Shortstop Alex Bregman doesn’t merely tolerate the national championship expectations that power LSU’s baseball program. He embraces them — and mixes in his own obsession, too.
“Obsession is a young man’s game.”
— Michael Caine, “The Prestige”
You need a guy like Alex Bregman if you’re going to win the national championship.
Not just for his ability to swing a baseball bat at an All-America level (he batted .369 as a freshman last year) or field his position at shortstop like his glove was a vacuum cleaner attachment.
You need Bregman because he is OBSESSED with playing baseball.
And winning a national championship.
Two days. That’s how many days since LSU’s 2013 season ended June 18 with a loss to North Carolina in the College World Series that Bregman didn’t swing a baseball bat. And that, he said, was because he was sick and his doctor practically threatened him into a temporary state of inertia.
The ice storm days that twice wrapped Baton Rouge in a frozen blanket the past week or so? Bregman was chopping wood in LSU’s covered cages. It’s like after a game, when you’ll often see him back on the field with some unfortunate soul of an LSU student manager, having them hit him grounders until in his mind he’s done enough.
LSU won 57 games last year, tying a school record. The Tigers won the Southeastern Conference tournament in an epic showdown with SEC regular-season champion Vanderbilt, whom LSU didn’t play last year until then. The Tigers got back to their 16th College World Series and first since winning it in 2009.
But LSU didn’t win it this time. The Tigers were two and the dreaded barbecue.
For most teams, that would be a season for the ages. They’ve probably composed ballads and commissioned statues at Stony Brook for having pretty much that kind of season in 2012.
But at LSU, where coach Paul Mainieri and Bregman and the rest of the Tigers have to walk past six national championship plaques and six fluttering national championship flags every time they enter Alex Box Stadium, it isn’t enough.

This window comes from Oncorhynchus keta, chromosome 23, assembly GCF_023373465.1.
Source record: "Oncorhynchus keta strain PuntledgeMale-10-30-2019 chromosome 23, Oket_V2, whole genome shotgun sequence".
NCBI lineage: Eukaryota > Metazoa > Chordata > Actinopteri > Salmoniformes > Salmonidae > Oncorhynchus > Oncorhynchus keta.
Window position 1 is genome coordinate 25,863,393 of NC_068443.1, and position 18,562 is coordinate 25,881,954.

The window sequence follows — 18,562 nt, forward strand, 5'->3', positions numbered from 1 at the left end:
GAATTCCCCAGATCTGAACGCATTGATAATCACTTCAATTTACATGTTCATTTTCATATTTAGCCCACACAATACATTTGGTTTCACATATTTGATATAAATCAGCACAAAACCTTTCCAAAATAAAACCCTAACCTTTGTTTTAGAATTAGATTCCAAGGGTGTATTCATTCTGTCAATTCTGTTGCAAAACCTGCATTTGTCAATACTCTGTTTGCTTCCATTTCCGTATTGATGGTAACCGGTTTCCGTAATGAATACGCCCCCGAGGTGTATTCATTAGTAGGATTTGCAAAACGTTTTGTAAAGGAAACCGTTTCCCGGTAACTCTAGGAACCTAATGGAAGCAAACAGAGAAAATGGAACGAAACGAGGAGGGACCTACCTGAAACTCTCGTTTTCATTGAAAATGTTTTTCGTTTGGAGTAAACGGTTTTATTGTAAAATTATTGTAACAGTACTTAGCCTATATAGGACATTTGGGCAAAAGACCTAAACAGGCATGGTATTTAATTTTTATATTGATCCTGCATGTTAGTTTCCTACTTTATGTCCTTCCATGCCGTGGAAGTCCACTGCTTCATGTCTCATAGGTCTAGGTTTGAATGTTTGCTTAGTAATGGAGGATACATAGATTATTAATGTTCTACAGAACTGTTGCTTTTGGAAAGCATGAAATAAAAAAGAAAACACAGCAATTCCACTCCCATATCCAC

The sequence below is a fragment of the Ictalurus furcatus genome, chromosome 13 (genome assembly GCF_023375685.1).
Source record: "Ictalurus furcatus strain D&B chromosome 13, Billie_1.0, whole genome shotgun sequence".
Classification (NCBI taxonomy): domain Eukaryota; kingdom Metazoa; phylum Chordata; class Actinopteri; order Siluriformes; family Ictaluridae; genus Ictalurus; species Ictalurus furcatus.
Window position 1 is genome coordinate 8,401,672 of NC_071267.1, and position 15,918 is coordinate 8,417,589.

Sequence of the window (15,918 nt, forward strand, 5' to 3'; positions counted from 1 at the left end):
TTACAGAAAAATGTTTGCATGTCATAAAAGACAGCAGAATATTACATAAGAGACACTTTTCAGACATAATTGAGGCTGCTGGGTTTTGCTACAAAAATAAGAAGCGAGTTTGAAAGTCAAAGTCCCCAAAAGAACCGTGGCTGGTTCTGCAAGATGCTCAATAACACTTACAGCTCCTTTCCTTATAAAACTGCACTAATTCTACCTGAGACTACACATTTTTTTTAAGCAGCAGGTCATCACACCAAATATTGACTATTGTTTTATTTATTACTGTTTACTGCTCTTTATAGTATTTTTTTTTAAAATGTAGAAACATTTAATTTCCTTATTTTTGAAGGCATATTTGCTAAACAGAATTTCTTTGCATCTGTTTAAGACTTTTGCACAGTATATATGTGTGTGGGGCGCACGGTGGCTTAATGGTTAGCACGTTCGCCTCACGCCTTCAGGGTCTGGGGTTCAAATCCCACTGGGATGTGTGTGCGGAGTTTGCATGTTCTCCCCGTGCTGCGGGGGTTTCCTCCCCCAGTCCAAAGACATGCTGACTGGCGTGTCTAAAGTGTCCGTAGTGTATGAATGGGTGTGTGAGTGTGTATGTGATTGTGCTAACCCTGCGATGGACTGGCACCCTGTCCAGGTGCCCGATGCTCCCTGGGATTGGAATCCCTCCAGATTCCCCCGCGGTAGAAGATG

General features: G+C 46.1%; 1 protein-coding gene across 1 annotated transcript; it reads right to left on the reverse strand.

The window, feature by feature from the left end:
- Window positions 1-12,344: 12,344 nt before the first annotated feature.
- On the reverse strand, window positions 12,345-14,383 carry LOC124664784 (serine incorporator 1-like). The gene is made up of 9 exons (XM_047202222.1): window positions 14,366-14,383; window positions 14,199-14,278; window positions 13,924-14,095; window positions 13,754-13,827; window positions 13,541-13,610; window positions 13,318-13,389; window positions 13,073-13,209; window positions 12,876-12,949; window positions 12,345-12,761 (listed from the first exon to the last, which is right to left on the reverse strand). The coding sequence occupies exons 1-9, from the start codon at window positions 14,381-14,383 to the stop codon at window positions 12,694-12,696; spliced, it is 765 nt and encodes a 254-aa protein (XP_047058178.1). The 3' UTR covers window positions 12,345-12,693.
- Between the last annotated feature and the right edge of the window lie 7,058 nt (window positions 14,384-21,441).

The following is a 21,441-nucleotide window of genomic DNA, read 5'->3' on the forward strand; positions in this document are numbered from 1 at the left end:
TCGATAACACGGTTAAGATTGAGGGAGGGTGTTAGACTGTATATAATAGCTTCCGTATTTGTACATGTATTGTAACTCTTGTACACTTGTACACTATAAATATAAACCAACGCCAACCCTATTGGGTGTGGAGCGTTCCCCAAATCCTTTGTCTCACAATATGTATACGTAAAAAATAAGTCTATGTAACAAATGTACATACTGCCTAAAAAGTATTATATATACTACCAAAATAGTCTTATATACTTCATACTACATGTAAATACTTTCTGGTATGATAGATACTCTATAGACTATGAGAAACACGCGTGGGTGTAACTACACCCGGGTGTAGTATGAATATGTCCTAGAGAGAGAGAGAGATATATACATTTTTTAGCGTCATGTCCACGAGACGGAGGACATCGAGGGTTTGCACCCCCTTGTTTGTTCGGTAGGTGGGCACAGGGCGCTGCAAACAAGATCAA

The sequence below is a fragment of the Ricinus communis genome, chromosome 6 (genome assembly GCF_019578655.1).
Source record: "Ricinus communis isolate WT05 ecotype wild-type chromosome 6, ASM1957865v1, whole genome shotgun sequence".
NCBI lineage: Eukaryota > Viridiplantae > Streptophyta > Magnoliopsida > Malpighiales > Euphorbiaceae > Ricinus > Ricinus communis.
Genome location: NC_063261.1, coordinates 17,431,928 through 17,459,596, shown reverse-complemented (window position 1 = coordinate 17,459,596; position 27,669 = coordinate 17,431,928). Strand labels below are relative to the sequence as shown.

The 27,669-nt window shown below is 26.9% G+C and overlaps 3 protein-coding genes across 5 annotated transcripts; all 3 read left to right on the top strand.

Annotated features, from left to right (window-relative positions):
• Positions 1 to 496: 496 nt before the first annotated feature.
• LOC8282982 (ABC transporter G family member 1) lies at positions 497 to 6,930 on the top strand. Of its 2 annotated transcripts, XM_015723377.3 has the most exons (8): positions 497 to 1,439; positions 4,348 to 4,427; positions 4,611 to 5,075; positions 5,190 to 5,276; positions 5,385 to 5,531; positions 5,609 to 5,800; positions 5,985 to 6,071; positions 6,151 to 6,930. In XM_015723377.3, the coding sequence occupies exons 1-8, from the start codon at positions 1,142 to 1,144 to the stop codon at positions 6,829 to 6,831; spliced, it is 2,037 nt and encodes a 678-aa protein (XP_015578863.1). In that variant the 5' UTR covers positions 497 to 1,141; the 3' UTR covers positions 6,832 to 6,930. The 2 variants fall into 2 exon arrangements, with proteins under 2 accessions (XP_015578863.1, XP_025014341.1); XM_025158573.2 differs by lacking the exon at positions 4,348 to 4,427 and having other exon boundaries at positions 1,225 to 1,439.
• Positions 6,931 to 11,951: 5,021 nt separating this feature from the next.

“No. Not to my standards at all,” Bregman said. “Until we’re standing on top winning a national championship, it won’t be good enough. Then the next day after we win, it won’t be good enough until we win it again.”
A toast, then, to impossible standards. Long will they wave outside LSU’s home ballpark. It’s just the beast that Mainieri and Skip Bertman and Todd Walker and Ben McDonald and Eddy Furniss and Warren Morris and Ryan Theriot and Brad Cresse have built there.
There’s no dismantling it or diluting it. It’s simply a fact of baseball life at LSU. If you don’t want it, badly, you’d better go play somewhere else.
“Out here,” Mainieri said during Friday’s twice ice-delayed LSU baseball media day, “people don’t want to hear excuses. They just want to see you reload and get ready to go.”
LSU has plenty of reloading to do if the Tigers are to live up to preseason polls that have them ranked as high as No. 2 in the country.
They have to identify a new starting catcher, first baseman and second baseman, a bullpen ace and a third weekend starter to work behind LSU’s other All-American, junior right-hander Aaron Nola. And someone has to be the one to hit behind Bregman in the lineup. Otherwise, teams are going to tiptoe around him like the 190-pound keg of TNT that he is.
For what it’s worth, Bregman oozes enough confidence in the teammates around him that it can trickle down and fuel the rest of the team.
“Competition has been great,” he said. “Offensively, I think we’re going to be great. I think we’re going to play great defense as well. Whoever wins the job will do a hell of a job for us.”
If LSU is to ascend to the seventh heaven of another national championship, Bregman will have to be what Louis Coleman was to the Tigers’ previous national championship squad in 2009.
Early that season, Coleman went to Mainieri and told him he was willing to put his baseball future on the line for a national championship. Starting. Working out of the bullpen on two days’ rest. Whatever it took.
“I told him I wanted to win a national championship,” Coleman said then. “If my arm falls off and I don’t play after college, I don’t care. I just want to win. He thinks I’m dumb sometimes when I tell him that. But I care so much about LSU, and I just want to pitch.”
What Coleman said is not something a 30-something man likely would say. Obsession is a young man’s game, and it’s that obsession that will have to drive LSU to the heights in 2014.
“I came to college to put on the purple and gold, win a championship and bring that ring back to Baton Rouge,” Bregman said. “It drives me more than anything. That’s why I do what I do: To be the best, you have to win.”
And at LSU, you have to win it all. No excuses. Nothing less will do.